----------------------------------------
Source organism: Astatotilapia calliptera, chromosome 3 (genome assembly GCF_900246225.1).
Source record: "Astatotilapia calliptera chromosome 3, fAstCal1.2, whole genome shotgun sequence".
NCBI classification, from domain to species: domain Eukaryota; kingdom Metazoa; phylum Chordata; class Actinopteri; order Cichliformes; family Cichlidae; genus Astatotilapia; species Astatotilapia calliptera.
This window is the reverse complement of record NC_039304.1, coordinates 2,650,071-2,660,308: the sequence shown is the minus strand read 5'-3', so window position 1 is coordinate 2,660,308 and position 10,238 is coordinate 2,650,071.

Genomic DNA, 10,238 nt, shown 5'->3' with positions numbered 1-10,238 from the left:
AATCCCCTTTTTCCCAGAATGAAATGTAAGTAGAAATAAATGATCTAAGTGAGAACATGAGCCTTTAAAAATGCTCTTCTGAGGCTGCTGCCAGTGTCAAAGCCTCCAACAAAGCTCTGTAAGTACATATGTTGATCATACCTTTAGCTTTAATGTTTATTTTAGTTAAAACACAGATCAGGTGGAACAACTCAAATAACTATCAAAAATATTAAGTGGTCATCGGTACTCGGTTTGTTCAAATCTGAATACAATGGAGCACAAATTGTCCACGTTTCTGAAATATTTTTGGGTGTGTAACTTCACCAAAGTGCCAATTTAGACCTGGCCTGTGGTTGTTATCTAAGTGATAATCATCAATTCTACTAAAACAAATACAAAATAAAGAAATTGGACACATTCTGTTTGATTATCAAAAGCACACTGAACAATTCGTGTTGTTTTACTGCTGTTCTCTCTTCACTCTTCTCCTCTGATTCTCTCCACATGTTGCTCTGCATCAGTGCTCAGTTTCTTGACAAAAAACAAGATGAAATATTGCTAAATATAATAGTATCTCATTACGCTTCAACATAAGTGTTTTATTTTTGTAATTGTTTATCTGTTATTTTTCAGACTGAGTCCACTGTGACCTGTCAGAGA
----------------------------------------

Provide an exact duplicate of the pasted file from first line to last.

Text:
Source organism: Astatotilapia calliptera, chromosome 3 (genome assembly GCF_900246225.1).
Source record: "Astatotilapia calliptera chromosome 3, fAstCal1.2, whole genome shotgun sequence".
NCBI classification, from domain to species: domain Eukaryota; kingdom Metazoa; phylum Chordata; class Actinopteri; order Cichliformes; family Cichlidae; genus Astatotilapia; species Astatotilapia calliptera.
This window is the reverse complement of record NC_039304.1, coordinates 2,650,071-2,660,308: the sequence shown is the minus strand read 5'-3', so window position 1 is coordinate 2,660,308 and position 10,238 is coordinate 2,650,071.

Genomic DNA, 10,238 nt, shown 5'->3' with positions numbered 1-10,238 from the left:
AATCCCCTTTTTCCCAGAATGAAATGTAAGTAGAAATAAATGATCTAAGTGAGAACATGAGCCTTTAAAAATGCTCTTCTGAGGCTGCTGCCAGTGTCAAAGCCTCCAACAAAGCTCTGTAAGTACATATGTTGATCATACCTTTAGCTTTAATGTTTATTTTAGTTAAAACACAGATCAGGTGGAACAACTCAAATAACTATCAAAAATATTAAGTGGTCATCGGTACTCGGTTTGTTCAAATCTGAATACAATGGAGCACAAATTGTCCACGTTTCTGAAATATTTTTGGGTGTGTAACTTCACCAAAGTGCCAATTTAGACCTGGCCTGTGGTTGTTATCTAAGTGATAATCATCAATTCTACTAAAACAAATACAAAATAAAGAAATTGGACACATTCTGTTTGATTATCAAAAGCACACTGAACAATTCGTGTTGTTTTACTGCTGTTCTCTCTTCACTCTTCTCCTCTGATTCTCTCCACATGTTGCTCTGCATCAGTGCTCAGTTTCTTGACAAAAAACAAGATGAAATATTGCTAAATATAATAGTATCTCATTACGCTTCAACATAAGTGTTTTATTTTTGTAATTGTTTATCTGTTATTTTTCAGACTGAGTCCACTGTGACCTGTCAGAGA